We like wine and cheese and meaningful conversation in our home. So we host “wine and cheese” gatherings on a regular basic. Here is how they work:
A blind copy email is sent to a long list of people with a list of dates. People respond to a date they would like to come. No one knows who else is on the list. They show up at the door with a bottle of wine and a wonderful cheese. Each person sits around our table, never with the person they came with, and a meaningful conversation ensues spurred on by questions my husband has worked through for the night. This year our invites include a book to read prior to coming.
A few weeks ago eleven of us gathered to drink wine eat cheese and discuss the book, The Underground Girls of Kabul. It takes place in Afghanistan, a place where boys are preferred over girls. In a male preferred society – a baby boy brings celebration and honor – a baby girl brings shame and burden.
A woman’s value lies in her ability to marry and provide a son. To put it more bluntly her value is in her vagina (purity) and her womb (male heir).
One of the women at our table was a doctor, the one they call in when a newborn baby is blue – not breathing – going to die. Her job is to make them “yelp,” she said. “I’m good at what I do,” she said. “I can’t imagine feeling shame over hearing the yelp of a baby girl.”
Girls are often kept inside away from activities that might expose them to men or boys and therefore bring an appearance of impurity. Adolescent girls can’t be around boys. Period. Purity is crucial. After marriage it’s crucial she bare a son. It’s assumed her body decides the gender, if no son is provided she’s shamed. The husband is shamed as well. Without a son he is less likely to find a job or get a promotion and more likely to be harassed by the community.
A son is everything.
In a way I hurt for the Afghan men. They live in a country where there’s deep poverty and little employment or advancement. How emasculating to not be able to work or provide. Deprivation is everywhere. Honor and dishonor are tenuous. At any moment what little honor there is can be snatched away. In many ways the honor of a man is totally dependent on another – his wife. If she is pure … if she provides a son … I wonder if deprivation leads to domination over what few things one can control. It might explain why there’s such control or dominance over women.
After some exploration the author uncovered the fact that some sonless families would turn their little girls into boys in order to secure honor within the community. Girls dressed like boys. Live like boys. They go to school. Play outside. Play sports. Speak their mind. Are allowed and valued at the dinner table. Treated better. Seen. Until they hit adolescence. Then he must turn back into a she and marry – and provide a son.
Some girls raised as boys resist turning back into girls. Who could blame them? In that society what little freedom there is comes dressed as a man.
A week after our wine and cheese discussion I found myself sitting on the floor of a break out session at the United Nations Headquarters. I was listening to an elected official of the Albanian government speak on gender justice issues. I was doodling on my paper when suddenly I heard the speaker talk about pashas – girls being dressed as boys in Albania. I thought – “What? This topic again?” She spoke of the Kanun tradition founded in Albania some 500 years ago – a tradition where women were half the value of a man. Eighteen oxen was the going price for a “good bride.” Virginity was required for marriage. Purity had a price. The father of the bride would put a bullet in the daughter’s dowry just incase his future son-in-law discovered she was not a virgin. The implications are clear, you may shoot her is she is not a virgin. Women could not own property, inherit property, divorce or keep custody of her children (if her husband divorced them.) This was true of the Afghan society and it was true of the United States prior to 1848.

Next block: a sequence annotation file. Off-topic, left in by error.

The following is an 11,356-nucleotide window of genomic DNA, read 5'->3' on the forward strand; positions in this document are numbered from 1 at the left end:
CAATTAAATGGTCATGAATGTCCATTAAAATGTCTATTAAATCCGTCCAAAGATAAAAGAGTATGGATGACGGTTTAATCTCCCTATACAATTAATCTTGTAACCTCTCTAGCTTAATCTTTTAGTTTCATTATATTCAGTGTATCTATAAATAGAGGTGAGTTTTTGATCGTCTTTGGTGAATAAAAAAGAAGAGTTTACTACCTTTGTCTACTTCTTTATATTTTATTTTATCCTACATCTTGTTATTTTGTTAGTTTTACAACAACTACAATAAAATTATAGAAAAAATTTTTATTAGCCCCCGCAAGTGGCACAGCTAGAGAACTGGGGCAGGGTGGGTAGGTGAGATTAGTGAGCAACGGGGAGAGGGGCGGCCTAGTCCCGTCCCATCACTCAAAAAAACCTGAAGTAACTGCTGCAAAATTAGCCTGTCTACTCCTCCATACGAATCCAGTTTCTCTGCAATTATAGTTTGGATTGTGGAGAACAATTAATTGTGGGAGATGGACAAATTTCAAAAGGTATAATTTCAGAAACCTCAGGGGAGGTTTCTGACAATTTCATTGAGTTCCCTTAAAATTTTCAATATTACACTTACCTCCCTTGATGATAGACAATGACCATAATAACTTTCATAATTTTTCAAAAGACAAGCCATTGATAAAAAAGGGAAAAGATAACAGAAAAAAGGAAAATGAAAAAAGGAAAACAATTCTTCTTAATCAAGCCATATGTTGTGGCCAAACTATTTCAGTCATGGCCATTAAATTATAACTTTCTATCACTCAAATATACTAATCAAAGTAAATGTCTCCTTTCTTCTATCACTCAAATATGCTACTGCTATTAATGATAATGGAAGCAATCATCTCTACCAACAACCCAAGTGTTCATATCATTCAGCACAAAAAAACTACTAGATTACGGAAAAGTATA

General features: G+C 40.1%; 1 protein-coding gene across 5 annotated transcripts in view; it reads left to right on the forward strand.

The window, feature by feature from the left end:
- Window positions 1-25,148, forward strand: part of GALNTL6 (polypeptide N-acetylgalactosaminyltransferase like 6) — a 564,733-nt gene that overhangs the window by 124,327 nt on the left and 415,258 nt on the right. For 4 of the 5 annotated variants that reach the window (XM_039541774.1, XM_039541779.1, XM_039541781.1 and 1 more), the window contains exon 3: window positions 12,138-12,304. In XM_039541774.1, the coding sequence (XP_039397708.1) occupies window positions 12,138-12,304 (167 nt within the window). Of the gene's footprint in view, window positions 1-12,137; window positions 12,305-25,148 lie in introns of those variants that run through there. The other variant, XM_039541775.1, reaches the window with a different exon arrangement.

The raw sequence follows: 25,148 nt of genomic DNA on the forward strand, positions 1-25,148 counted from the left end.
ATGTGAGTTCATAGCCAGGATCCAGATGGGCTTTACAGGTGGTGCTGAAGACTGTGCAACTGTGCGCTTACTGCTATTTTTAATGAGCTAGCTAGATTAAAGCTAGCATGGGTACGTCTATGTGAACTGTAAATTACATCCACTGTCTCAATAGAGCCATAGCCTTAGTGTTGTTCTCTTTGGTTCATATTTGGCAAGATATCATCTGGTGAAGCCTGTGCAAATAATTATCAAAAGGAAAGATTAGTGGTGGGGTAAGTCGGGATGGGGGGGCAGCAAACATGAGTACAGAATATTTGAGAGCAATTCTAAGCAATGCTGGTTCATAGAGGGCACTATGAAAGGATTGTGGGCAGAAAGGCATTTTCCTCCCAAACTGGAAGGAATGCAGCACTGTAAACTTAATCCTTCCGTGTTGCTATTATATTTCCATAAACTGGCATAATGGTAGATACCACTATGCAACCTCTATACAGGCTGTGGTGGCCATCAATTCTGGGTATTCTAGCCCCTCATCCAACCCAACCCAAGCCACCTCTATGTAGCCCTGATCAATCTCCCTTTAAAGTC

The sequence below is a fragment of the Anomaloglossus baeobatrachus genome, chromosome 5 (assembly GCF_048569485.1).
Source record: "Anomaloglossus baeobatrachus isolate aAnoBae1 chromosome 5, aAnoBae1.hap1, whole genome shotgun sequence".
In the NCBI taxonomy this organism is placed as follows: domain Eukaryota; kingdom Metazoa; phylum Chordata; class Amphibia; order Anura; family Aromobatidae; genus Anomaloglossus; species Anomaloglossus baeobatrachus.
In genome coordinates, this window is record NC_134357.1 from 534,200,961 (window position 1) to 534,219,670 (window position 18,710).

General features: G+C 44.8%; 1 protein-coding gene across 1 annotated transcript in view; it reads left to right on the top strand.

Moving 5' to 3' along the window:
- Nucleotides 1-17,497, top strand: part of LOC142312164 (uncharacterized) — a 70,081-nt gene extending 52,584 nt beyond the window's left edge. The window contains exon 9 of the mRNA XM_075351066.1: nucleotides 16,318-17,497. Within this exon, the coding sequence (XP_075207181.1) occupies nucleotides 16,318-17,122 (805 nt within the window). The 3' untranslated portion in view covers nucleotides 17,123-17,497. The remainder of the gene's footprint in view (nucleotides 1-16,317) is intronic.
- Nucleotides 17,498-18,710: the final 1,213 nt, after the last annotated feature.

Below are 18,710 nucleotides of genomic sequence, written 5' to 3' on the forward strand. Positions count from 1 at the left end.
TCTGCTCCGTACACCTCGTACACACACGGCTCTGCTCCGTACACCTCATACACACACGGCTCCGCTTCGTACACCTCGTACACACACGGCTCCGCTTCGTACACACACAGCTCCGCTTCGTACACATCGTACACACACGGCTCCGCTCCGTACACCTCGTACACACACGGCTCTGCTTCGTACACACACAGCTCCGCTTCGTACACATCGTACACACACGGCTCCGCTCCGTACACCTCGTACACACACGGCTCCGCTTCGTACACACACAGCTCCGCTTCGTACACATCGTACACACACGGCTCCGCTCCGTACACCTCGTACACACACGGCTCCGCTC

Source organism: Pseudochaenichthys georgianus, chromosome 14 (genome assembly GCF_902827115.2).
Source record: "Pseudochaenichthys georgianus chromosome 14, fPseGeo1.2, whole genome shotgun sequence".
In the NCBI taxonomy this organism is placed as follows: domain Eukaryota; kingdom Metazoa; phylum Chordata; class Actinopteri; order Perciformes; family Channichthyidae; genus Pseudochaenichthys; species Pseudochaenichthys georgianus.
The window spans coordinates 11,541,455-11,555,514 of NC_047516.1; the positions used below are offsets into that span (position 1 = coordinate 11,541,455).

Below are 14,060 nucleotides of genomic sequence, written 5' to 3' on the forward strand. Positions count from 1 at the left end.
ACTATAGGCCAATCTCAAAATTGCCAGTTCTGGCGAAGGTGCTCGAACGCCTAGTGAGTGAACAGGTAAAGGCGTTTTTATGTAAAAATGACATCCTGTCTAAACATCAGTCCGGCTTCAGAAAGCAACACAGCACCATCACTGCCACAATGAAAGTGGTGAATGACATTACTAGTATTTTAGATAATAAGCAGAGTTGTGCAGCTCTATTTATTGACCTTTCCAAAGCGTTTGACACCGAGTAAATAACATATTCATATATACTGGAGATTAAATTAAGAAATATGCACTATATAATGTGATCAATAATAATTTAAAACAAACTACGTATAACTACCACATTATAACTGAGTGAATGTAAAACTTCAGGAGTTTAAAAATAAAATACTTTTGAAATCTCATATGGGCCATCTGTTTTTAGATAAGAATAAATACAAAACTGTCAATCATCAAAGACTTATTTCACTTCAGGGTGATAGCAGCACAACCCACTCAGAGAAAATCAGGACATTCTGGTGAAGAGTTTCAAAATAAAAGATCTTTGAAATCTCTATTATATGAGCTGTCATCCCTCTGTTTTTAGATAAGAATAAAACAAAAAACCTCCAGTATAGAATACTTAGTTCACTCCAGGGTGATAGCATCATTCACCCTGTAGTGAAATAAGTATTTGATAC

If an Albanian father died without a son then an unmarried daughter could swear virginity, never marry and become the “male heir” of the family. She would dress like a man and carry on like a man. Being a man was the only way a woman could be free.
Yes even here in the US. Even in our free society women sense their value lies in their bodies.
A woman said to me. She said, “I wish I was a man because then I would be taken more seriously.” By our cultures standard she’s beautiful and she’s also a research doctor – who has to work extra hard to help others “get over” her body and take her work seriously. We know women in the work place are more scrutinized by their dress and appearance than their male counterparts. The female body is a liability.
And how many times have we sent the wrong messages to our girls (and boys) sitting in youth group? Purity. Modesty. Sexuality. If you have sex before marriage you are like a chewed up piece of gum stuck under the table top (really, are you saying the Gospel can’t restore our sex life?) And why don’t we seem to speak to the boys with such conviction about their virginity? And what about the widows in our church – do we ever address sex outside of marriage with them? I’ve had widows (in their 70’s) share they are having sex with their significant other (and no one seems bothered by that.) Makes me wonder if it’s because an older woman can’t conceive (still about the vagina and womb!)
Parents sign forms stating they won’t allow their daughter to wear a bikini on the beach trip – no mention of covering up our son’s pecks. What are we saying? Girls don’t find boys sexually attractive? Girls are responsible for boy’s lust?
I don’t live in a place like Afghanistan but I suspect all of us women, at some point, have sensed that our gender was a liability. That our bodies are a liability or that our value is in our vagina and womb.
We are a body but we are more than our bodies.
We are Imago Die Women.